A Broad Abroad: Emails To The Big Chief

[Back in 2007, when I first started this blog, I wrote a series of posts to my mother; electronic postcards that would get home much quicker than the real things, they were called Emails to the Big Chief. They went out in the quiet period immediately after Christmas and were seen by very few people. Now, more than eight years later, I thought they would bear repeating in the monthly travel spot.]

When I started travelling in the 1980s, I used to send my parents a postcard from wherever I stopped. Often they would reach home long after me. Then, once the Internet became available, we taught my mum to use it so that she could keep in touch with my travels. She was proud of what I was doing, but always frightened that something terrible would happen to me. To the end of her life, her standard reply on hearing that I had just won another contract and was heading off on a new adventure was always: “Oh dear”.

My sister Sheila gave us all ‘internet handles’. After our father died (taking on the guise of Heavenly Dude), Mum became The Big Chief and my travel missives were entitled Emails to the Big Chief. This series came from one of my regular trips to Russia.

Day 1: The Long Unwinding Road

1960s furniture, no CNN and a dreadful bathroom. Casino, noisy disco and a bar full of prostitutes. You’ve guessed it – I’m back in Kostroma. The plane wasn’t hijacked and I’ve not been kidnapped, so you can stop worrying.

Earlier today, in Moscow, interpreter Sasha and I stopped for lunch at Boris’s apartment before hitting the road. Remember the first time I met him? He spent an hour telling me the history of the project and how his company had been screwed by the multinationals. He’s given a repeat performance whenever I’ve met him since, and today was no exception. But it’s a small price to pay for being welcomed into someone’s home.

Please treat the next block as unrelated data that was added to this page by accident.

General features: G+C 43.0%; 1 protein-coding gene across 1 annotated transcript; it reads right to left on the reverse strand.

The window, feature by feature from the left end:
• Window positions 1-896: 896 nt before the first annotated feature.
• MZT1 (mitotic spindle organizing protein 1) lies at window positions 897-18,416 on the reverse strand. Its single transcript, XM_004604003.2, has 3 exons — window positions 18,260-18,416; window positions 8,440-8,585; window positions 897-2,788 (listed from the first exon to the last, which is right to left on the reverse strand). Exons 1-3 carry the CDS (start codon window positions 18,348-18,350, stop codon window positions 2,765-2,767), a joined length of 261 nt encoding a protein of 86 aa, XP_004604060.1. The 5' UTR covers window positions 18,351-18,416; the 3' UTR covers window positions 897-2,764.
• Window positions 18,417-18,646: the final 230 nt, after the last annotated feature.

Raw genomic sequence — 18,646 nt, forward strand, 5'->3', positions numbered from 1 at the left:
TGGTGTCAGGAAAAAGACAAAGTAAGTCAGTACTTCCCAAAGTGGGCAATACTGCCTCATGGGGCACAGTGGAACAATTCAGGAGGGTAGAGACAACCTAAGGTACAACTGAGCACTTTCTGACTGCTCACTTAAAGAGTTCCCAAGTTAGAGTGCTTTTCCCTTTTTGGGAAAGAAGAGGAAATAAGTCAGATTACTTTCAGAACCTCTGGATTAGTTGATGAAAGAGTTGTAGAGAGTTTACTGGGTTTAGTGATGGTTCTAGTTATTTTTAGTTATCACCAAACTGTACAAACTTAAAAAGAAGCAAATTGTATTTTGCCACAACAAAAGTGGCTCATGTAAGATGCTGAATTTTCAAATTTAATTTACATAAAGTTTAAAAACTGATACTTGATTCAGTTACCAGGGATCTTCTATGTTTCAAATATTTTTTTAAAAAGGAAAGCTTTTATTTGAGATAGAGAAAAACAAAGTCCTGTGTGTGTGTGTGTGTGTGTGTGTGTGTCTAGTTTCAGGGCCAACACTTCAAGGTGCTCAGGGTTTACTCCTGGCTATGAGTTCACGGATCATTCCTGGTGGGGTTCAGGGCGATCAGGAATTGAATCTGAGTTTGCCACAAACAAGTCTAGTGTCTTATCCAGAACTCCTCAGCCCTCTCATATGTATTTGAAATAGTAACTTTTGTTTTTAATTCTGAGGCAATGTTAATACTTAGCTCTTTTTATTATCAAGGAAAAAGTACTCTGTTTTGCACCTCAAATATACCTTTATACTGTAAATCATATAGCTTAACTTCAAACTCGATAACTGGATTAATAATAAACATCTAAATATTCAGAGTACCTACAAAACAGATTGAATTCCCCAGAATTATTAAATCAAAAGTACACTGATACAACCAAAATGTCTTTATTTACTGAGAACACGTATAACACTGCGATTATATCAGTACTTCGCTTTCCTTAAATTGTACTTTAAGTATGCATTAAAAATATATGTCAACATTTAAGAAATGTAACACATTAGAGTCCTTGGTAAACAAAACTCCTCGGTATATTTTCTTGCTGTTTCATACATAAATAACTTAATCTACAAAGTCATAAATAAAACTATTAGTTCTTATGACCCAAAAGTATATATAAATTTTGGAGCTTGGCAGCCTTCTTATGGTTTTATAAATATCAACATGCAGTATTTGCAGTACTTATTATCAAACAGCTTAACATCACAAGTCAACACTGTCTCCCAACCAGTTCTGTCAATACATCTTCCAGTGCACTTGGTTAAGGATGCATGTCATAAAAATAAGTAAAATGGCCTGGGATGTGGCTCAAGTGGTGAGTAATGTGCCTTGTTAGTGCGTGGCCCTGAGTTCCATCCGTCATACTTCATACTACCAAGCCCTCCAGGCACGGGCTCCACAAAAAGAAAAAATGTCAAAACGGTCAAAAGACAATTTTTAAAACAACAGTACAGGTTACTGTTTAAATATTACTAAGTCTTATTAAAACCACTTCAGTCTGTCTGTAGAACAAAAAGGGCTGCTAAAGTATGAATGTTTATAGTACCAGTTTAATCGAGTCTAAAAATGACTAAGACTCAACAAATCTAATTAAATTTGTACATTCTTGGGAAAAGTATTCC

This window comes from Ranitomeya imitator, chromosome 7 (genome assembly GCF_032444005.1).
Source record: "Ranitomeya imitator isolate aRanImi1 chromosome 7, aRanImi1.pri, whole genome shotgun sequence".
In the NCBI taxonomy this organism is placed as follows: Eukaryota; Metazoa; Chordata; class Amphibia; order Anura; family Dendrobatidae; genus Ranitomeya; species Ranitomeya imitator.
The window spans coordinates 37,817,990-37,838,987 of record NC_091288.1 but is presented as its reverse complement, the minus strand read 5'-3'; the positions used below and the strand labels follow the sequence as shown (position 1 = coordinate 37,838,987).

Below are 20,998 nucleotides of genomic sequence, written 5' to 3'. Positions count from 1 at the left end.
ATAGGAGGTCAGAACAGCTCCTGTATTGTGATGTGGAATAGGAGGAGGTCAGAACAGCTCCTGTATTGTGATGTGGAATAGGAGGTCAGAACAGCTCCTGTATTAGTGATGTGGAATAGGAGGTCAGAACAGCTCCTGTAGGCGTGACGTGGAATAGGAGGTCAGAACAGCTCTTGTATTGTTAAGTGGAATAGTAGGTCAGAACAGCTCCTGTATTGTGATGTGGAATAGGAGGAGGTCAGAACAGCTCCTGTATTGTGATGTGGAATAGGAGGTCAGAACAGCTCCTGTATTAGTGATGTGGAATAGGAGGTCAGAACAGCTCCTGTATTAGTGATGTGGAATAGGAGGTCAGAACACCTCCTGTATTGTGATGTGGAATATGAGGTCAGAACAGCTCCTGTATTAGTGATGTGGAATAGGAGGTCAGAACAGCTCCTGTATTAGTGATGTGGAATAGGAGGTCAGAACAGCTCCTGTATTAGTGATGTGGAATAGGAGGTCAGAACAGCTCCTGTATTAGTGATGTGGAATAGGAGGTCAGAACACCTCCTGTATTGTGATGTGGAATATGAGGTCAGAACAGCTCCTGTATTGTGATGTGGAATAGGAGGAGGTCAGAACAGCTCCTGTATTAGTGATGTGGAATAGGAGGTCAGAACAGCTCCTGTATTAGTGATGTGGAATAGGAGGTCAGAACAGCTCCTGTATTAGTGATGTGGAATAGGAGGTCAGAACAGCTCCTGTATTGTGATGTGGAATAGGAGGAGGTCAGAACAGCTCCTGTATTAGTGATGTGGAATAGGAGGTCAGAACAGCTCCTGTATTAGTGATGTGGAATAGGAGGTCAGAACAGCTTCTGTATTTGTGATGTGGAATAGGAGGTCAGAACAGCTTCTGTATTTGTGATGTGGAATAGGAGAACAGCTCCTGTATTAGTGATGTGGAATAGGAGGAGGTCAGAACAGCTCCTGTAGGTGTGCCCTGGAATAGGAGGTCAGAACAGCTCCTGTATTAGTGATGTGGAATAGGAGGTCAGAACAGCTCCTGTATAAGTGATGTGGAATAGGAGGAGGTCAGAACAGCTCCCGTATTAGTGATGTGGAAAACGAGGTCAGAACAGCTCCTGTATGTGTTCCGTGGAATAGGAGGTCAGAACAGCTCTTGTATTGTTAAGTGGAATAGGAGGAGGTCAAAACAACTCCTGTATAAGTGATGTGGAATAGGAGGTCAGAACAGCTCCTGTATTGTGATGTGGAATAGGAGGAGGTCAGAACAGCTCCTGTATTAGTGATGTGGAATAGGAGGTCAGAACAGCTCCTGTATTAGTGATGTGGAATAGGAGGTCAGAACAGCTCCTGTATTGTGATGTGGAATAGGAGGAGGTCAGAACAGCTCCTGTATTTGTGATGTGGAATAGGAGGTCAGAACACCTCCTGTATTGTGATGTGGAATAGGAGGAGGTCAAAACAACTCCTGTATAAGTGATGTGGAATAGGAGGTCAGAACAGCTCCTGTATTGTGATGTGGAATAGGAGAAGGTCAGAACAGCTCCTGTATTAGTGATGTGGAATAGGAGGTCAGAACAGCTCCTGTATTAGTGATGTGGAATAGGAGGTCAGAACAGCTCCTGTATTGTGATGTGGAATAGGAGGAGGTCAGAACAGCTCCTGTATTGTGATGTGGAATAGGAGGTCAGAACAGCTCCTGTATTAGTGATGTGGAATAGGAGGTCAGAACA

The road to Kostroma is five hours without bend or corner. Bored, I thought about other times I’d made that journey. I never told you about the first time. Our driver, speeding like Schumacher, swerved between the right side of the road, the left and the gravel verges, depending on the potholes. The road in front of us was empty for much of the time; but we always seemed to be about to meet a lorry each time he made a particularly violent swerve. Today was much quieter and slower. I had time to think about the training I am here to deliver.

Next time: Day 2: Be Prepared

By Elizabeth Ducie

Elizabeth Ducie was a successful international manufacturing consultant, when she decided to give it all up and start telling lies for a living instead.

Comments (6)

Leave a comment

Your email address will not be published. Required fields are marked *

This site uses Akismet to reduce spam. Learn how your comment data is processed.

By continuing to use the site, you agree to the use of cookies. more information

The cookie settings on this website are set to "allow cookies" to give you the best browsing experience possible. If you continue to use this website without changing your cookie settings or you click "Accept" below then you are consenting to this.